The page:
Evicted and Abandoned Trece Aguas Community

What is affected
Land Private
Type of violation Forced eviction
Date 01 May 2004
Region LAC [ Latin America/Caribbean ]
Country Guatemala
Location Trece Aguas

Affected persons

Total 450
Men 0
Women 0
Children 0
Proposed solution
Details Forced Resettlement of Tibetans through Comfortable Housing Program.htm
Forced eviction

Duty holder(s) /responsible party(ies)

Zhou Zhengyi, Chen Liangjun, District Government Officials
Brief narrative Evicted and abandoned: the case of Trece Aguas community \r\n\r\nIn May 2004, 90 Q’eqchi indigenous families were violently evicted from their homes in the Trece Aguas farm. They were all born on the farm, as were many of their parents and grandparents, and were employed to work the land. The majority of those evicted now live in abject poverty in nearby towns. With no land to grow crops, the community depend on food handouts from the local church, local municipal governments and surrounding communities. \r\n\r\n I watched them burn my home. Elena Caal Shal\r\n\r\nOn 19 May 2004 between 500 and 700 police officers and some 50 of the Trece Aguas farm’s private security guards evicted 90 families from the Trece Aguas farm. No prior notification was given. Witnesses say that seven former workers were wounded, including 85-year-old Marcos Choc Choc who later died from an injury to his head, allegedly sustained during the eviction. Two police officers were also reportedly wounded. Another former worker, Eric Cucul Caal (below), bears scars on his face and hand from when the police allegedly targeted tear gas canisters at members of the community. They watched as their houses, including their belongings and reserves of maize, were set alight. Their crops of chillies, pumpkins and cardamom were also destroyed.\r\n\r\nCaption\r\nEric Cucul Caal was one of seven Q’eqchi indigenous campesinos injured as they were violently evicted from their homes on the Trece Aguas farm in May 2004. © AI\r\n\r\nWomen and children bear the brunt\r\nApproximately 12 women were pregnant at the time of the eviction. Olga Choc Cac had given birth to her baby boy, Mario Enrique Choc L?pez, only three days before the eviction. \r\n\r\nAnother woman, Manuela Cul Cucul, was reportedly in labour during the eviction and was forced to leave her bed by police. With no crops to sell, the evicted families have no money to buy even the most basic medicine for their children.\r\n\r\nCaption\r\nChildren in a disused market hall in Panzos, their home since they were evicted in May 2004. © AI\r\n\r\nHomeless, hungry and nowhere to go\r\nFollowing the eviction, the 90 families were transported in 45 trucks, paid for and organized by the farm owner, to different parts of the country. One group was dropped off in Guatemala city, some 150km from their home. The majority of the families now live in a disused market hall and municipal hall in nearby towns.\r\n\r\nWith no land to cultivate crops, they rely on hand-outs for food.\r\n\r\nHistory of violence \r\nThe history of evictions and human rights violations under the current owner at the Trece Aguas farm is not new. The UN-sponsored report on human rights violations during the internal armed conflict (1960-96) documented cases of killing and torture of Trece Aguas workers carried out by security forces in 1982 at the request of the farm owner. Campesinos have continued to denounce intimidation at regular intervals. In February 2002 they denounced to the President of Congress that the farm owner had threatened to make their community leaders disappear. \r\n\r\nAbandoned by their employer and the state \r\nIn March 2001, 500 workers who had cultivated coffee on the farm since the 1970s were made redundant. They were told to leave the homes they had lived in for generations. In addition to being paid significantly less than the minimum wage, they had never been paid what are referred to as labour entitlements, legal entitlements which include annual bonuses, paid holidays and redundancy payment. Instead of paying his former workers the unpaid labour entitlements – which amounted to approx US$150,000 – the farm owner offered them a different area of land, which according to the families was of poor quality. Some 410 families accepted, allegedly because of intimidation from the owner. Ninety families stayed in the area, claiming their right to live on the land to which they had developed a deep spiritual attachment and had lived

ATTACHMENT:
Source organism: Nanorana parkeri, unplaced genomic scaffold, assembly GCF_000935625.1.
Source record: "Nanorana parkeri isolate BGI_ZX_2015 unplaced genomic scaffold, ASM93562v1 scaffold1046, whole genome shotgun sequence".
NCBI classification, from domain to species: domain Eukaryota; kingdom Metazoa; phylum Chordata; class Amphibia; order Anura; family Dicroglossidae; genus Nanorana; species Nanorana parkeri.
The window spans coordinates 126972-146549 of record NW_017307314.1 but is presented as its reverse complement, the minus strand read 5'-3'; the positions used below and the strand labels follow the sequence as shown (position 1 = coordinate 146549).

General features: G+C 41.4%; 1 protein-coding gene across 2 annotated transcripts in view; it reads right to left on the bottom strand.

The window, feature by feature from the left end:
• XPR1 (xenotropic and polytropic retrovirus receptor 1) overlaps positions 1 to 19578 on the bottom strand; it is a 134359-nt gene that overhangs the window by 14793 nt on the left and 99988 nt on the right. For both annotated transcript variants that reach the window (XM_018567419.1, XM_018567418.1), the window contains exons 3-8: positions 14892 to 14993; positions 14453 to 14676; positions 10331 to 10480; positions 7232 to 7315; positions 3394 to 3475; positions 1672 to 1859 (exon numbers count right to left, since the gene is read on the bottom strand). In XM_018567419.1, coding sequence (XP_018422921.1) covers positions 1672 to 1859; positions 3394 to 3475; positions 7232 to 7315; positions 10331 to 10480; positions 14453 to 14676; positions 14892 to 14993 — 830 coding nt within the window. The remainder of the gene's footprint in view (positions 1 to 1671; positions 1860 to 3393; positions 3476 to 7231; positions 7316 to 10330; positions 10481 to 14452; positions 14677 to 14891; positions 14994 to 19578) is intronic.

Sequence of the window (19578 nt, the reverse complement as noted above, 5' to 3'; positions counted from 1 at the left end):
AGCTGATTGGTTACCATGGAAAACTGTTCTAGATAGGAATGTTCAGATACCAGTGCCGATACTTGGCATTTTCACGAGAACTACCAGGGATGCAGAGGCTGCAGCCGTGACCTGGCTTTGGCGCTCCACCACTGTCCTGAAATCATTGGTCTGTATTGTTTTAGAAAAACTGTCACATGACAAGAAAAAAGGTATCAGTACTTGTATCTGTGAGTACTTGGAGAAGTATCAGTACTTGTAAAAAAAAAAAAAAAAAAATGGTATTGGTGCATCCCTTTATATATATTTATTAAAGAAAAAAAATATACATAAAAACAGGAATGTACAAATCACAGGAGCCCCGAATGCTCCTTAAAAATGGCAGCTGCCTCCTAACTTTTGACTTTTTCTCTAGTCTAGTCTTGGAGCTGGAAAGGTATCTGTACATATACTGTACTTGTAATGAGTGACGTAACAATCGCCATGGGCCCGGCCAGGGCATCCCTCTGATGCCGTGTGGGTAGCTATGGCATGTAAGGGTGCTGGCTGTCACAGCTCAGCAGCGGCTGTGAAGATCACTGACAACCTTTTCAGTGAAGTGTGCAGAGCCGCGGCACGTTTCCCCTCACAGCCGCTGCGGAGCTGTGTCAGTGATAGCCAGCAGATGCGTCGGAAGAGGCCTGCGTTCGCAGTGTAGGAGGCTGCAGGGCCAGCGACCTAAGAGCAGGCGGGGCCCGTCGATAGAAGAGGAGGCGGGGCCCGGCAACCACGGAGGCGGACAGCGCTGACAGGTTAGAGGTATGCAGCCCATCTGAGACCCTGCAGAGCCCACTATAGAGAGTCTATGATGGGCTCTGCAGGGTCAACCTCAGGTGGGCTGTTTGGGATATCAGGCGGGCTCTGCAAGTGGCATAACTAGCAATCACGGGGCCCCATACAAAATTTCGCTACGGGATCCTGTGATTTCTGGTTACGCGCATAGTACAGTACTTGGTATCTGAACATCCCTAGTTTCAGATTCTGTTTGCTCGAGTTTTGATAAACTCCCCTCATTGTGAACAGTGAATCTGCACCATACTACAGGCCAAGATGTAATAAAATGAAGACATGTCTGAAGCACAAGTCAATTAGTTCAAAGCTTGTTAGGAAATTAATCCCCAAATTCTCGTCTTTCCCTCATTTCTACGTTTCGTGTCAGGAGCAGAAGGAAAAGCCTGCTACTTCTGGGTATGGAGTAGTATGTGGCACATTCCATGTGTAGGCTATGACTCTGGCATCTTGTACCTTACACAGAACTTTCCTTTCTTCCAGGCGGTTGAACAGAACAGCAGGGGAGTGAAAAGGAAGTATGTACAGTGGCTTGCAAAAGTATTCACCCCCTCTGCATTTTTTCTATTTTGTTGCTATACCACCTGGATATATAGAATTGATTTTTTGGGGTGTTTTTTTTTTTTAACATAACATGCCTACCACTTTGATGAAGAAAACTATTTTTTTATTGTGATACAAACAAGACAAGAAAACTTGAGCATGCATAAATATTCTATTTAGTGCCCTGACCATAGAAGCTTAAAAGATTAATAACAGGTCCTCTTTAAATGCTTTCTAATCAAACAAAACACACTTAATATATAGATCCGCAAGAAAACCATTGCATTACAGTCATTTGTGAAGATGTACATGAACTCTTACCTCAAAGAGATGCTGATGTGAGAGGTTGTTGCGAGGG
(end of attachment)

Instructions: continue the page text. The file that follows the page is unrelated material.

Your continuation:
Costs €   0